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FOG Co-Digestion

FOG Co-Digestion

FOG Co-Digestion

Bioenergy Potential from Food Waste in California Hanna M. Breunig,*,† Ling Jin,† Alastair Robinson,† and Corinne D. Scown†,‡

†Energy Technologies Area, Lawrence Berkeley National Laboratory, Berkeley, California 94720, United States ‡Joint BioEnergy Institute, Emeryville, California 94608, United States

*S Supporting Information

ABSTRACT: Food waste makes up approximately 15% of municipal solid waste generated in the United States, and 95% of food waste is ultimately landfilled. Its bioavailable carbon and nutrient content makes it a major contributor to landfill methane emissions, but also presents an important oppor- tunity for energy recovery. This paper presents the first detailed analysis of monthly food waste generation in California at a county level, and its potential contribution to the state’s energy production. Scenarios that rely on excess capacity at existing anaerobic digester (AD) and solid biomass combustion facilities, and alternatives that allow for new facility construction, are developed and modeled. Potential monthly electricity generation from the conversion of gross food waste using a combination of AD and combustion varies from 420 to 700 MW, averaging 530 MW. At least 66% of gross high moisture solids and 23% of gross low moisture solids can be treated using existing county infrastructure, and this fraction increases to 99% of high moisture solids and 55% of low moisture solids if waste can be shipped anywhere within the state. Biogas flaring practices at AD facilities can reduce potential energy production by 10 to 40%.

■ INTRODUCTION Inefficiencies occur at all stages of the food supply chain, linked to complex factors ranging from market conditions and weather to consumer preferences, and these inefficiencies translate to an abundance of food waste. The U.S. generated approximately 38 million tonnes of municipal food waste in 2014, approximately 95% of which was landfilled.1 An enormous amount of energy, water, land, and other resources go into producing nutrition for humans.2 A recent analysis of food waste estimated that $218 billion is spent in the U.S. on growing, processing, transporting, and disposing of food and byproducts that go uneaten.3

Furthermore, because food waste biodegrades four times faster than typical paper products and 10 times faster than wood waste, it releases methane from landfills more quickly than most other organic waste, with 34−51% of generated methane escaping typical landfill gas capture systems.4−6 Landfilling uneaten solid organic material not only contributes to climate change and occupies land resources, but also eliminates the possibility of cycling the valuable nutrients and energy in food back into the economy. First and foremost, policy measures are necessary to ensure

source-reduction through changes in consumer behavior and improved harvesting, processing, and transportation methods.7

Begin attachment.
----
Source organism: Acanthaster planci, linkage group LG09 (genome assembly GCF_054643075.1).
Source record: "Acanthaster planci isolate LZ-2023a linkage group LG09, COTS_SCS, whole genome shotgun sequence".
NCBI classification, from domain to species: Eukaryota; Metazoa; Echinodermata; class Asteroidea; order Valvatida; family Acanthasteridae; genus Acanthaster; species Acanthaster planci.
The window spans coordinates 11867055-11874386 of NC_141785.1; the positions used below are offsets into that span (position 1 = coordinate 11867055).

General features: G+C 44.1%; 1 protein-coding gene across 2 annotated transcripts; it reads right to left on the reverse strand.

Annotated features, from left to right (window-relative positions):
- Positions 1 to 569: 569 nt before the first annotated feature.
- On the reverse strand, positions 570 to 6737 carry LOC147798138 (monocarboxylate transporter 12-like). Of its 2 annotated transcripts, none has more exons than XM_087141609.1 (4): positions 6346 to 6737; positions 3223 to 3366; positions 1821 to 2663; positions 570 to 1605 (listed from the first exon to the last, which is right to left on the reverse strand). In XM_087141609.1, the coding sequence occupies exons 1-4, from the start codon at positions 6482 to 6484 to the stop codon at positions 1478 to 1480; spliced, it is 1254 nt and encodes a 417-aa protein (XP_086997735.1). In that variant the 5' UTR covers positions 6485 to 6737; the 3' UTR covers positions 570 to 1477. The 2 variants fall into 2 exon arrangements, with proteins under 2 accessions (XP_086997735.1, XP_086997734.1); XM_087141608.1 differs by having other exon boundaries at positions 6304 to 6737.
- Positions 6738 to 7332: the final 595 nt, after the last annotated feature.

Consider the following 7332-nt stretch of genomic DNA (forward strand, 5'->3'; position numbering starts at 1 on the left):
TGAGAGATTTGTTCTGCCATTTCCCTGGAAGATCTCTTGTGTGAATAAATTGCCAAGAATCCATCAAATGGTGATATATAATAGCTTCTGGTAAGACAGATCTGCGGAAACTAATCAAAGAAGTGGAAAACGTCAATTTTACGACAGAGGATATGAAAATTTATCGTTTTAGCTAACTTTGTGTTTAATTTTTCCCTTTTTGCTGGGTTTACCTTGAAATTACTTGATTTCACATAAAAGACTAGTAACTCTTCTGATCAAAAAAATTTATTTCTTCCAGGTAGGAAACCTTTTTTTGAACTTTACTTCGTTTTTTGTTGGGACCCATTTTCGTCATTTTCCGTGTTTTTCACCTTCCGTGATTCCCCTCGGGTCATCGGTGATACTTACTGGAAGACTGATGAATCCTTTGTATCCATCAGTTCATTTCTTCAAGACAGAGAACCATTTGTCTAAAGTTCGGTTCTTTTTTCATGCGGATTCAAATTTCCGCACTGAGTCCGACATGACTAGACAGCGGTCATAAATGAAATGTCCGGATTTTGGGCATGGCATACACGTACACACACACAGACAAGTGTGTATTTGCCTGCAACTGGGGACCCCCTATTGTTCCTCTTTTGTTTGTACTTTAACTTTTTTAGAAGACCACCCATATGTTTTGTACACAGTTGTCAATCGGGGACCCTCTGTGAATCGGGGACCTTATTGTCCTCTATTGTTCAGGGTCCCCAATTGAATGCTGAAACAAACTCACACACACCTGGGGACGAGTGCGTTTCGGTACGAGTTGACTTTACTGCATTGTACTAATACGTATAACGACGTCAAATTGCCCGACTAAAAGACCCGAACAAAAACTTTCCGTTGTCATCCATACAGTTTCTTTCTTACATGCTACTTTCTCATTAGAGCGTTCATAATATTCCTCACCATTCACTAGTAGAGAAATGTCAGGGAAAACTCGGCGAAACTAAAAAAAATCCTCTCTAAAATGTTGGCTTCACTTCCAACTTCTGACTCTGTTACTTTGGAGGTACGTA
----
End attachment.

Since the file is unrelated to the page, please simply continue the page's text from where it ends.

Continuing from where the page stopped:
However, source-reduction alone will not be a sufficient strategy. Americans consume raw produce and livestock that have both edible and inedible parts, from local and nonlocal sources, and in quantities that require some level of centralized production and distribution. These biological materials can only be used for their original purposeto provide nutrition and

sustenance to humansfor a short window of time, and maintaining the value of food is not always possible. Food waste-to-energy strategies can help meet renewable energy targets, greenhouse gas (GHG) reduction targets, air quality standards, and divert waste from landfills.8

In this paper, the potential for converting California’s food waste to electrical and thermal energy is analyzed, including organic waste from the food supply chain: agricultural production, postharvest handling and storage, processing and packaging, distribution, consumption, and end-of-life. The objectives of this study are to determine the quantity, locations, and temporal variation in food waste generation, use these results to model regional and subannual electricity and heat generation potential, and gain insight into the roles of policy and technology in overcoming challenges associated with food waste utilization. California serves as a useful starting point for building an analysis framework that can be applied to the U.S. or globally because of its diversity and significance in national food production (40% of U.S. vegetables, 20% of dairy, and 70% of fruits, tree nuts, and berry production by revenue).9,10

Although previous assessments have estimated the total annual energy potential from food waste from retail and consumer waste streams and from food processors in California,11−14 this study is the first to assess food waste production at the

Received: September 9, 2016 Revised: December 23, 2016 Accepted: January 10, 2017 Published: January 10, 2017

Policy Analysis

© 2017 American Chemical Society 1120 DOI: 10.1021/acs.est.6b04591 Environ. Sci. Technol. 2017, 51, 1120−1128

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